After the events of the Arab Spring, commentators were quick to point out the very different worlds, separated by narrow waters, between North Africa and Southern Europe. Even forgiving the flaws of such a stark comparison, such circumstances make all the important and welcome this wonderful latest offering from the Morrocan-born Amina Alaoui.
Assisted by musicians from Tunisia, Barcelona and Brazil via Portugal on violin, oud, flamenco guitar and mandolin respectively as well as her own son on percussion, Alaoui has created a timely yet timeless tribute to the various musical influences of the Iberian peninsula. To this extent at least "Arco Iris" comes from the same tradition of fellow ECM artist Savina Yannatou's group Primevera en Salonico amongst others.
Lest there be any doubt, "Arco Iris" is beautifully recorded and exquisitely packaged with informative yet mood-enhancing liner notes from Alaoui herself.
"Fado Al-Mu'tamid" is a self-descriptive fado arrangement of the words of the eleventh century Al-Mu-tamid Ibn Abbad (a one-time ruler of the Taifa of Seville). "Yo laylo layl" is a fantastically sensual and evocative working of on a poem by another Moorish poet of the time, Ibn Zaydun de Cordoba. Not to be outdone, the last two compositions feature the words of Alaoui herself. Of those two, while Que Fare is excellent, the concluding title song "Arco Iris" (which means Rainbow") is, for me, the highlight of the entire recording as Alaoui sings wistfully (in Spanish) of the "Bride of rain for a moment/Or the cloud angel's bow".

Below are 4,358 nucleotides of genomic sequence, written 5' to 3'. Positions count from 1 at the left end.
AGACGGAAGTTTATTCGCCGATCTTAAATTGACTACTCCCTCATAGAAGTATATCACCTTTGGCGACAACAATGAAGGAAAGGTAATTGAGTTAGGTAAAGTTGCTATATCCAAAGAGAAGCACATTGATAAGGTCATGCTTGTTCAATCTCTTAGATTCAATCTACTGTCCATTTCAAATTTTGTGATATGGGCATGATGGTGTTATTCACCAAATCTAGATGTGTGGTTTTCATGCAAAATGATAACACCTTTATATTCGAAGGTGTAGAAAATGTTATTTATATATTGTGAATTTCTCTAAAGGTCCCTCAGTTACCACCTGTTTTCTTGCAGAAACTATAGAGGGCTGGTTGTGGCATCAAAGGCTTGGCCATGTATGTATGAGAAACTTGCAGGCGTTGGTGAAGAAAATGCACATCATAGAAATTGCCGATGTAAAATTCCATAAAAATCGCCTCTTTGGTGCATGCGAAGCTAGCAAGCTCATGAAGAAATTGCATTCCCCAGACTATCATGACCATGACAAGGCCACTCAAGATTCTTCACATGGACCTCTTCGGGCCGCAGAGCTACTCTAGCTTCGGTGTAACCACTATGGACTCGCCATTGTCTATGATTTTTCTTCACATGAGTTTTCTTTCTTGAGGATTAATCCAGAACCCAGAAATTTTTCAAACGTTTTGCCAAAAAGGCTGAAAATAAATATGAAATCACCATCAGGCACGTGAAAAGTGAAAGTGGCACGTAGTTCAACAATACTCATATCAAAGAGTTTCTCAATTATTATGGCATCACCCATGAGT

The lack of appreciation for "Arco Iris" is tragic as, without wishing to pigeonhole her, Alaoui deserves to receive the acclaim and popularity of Fado's leading light, Mariza as one will struggle in world and jazz circles to find someone fashioning a finer body of work than Aloui to whom I give the last word "What do we have left without love, without nuances, without a rainbow?"